2019 is a good year to start off with a country valuation dashboard, given how most of 2018 was a story of US stocks outperforming most other countries’ stock markets, at least until December. Despite last month’s correction, US stocks remain relatively expensive compared to most other countries’ markets, with the US S&P 500 still trading at over 18 times last year’s earnings (and over 14 times analysts’ forecasts of 2019 earnings), while half of the 48 markets listed here trade at or below 13 times last year’s earnings (I explained the importance of the simple P/E ratio in the earlier post “how to make money in stocks“). As additional metrics, the S&P 500 is also more expensive as a multiple of book value (3.1x US book value vs a median of 1.6x for these other countries, though high-value US tech explains much of that), and the S&P 500 also remains less volatile than most foreign markets with a monthly standard deviation of less than 13 vs a median of 19 below.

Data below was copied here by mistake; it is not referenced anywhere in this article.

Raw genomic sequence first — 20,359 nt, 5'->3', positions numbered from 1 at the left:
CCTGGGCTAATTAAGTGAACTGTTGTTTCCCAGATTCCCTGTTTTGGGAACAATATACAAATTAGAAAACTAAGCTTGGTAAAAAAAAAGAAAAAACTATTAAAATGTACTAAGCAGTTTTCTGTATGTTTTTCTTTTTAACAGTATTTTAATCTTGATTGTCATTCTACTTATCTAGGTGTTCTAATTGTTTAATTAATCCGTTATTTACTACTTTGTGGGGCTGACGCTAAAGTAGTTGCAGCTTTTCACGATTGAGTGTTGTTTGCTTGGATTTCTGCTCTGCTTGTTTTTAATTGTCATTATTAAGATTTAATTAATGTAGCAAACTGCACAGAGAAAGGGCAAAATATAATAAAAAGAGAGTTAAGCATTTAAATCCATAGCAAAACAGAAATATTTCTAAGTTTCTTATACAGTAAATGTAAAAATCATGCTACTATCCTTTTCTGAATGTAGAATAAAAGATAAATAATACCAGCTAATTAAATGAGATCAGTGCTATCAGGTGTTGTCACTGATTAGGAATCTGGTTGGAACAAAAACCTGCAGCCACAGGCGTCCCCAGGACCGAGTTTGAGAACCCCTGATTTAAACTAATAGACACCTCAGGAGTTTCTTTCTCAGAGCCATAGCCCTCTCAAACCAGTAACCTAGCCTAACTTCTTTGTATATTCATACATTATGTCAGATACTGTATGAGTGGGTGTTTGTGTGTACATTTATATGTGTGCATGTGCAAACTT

The 2019 Country valuation dashboard
This valuation dashboard table lists 48 markets outside the US, with ratios measured by their US-listed, MSCI benchmarked single country ETFs. Most of the ETFs are iShares ETFs, though there are several by Global X and one China A-share one by KraneShares.
|Country||ETF Ticker (Assets)||P/E||P/B||Volatility|
|South Korea||EWY ($4.2B)||8.1||0.9||20.57|
|Hong Kong||EWH ($2.3B)||9.8||1.2||14.88|
|United Kingdom||EWU ($1.7B)||11.3||1.6||16.41|
|South Africa||EZA ($406.1M)||12.3||2||33.09|
|Saudi Arabia||KSA ($199.8M)||15.8||1.8||19.39|
|New Zealand||ENZL ($140.2M)||17.5||2||15.22|
|United Arab Emirates||UAE ($37.7M)||9.9||1||18.1|
US vs Non-US stock performance, 2015-2018
For reference, below is a quick performance chart of how US markets (SPY) performed vs non-US markets (ACWX) over the past three years.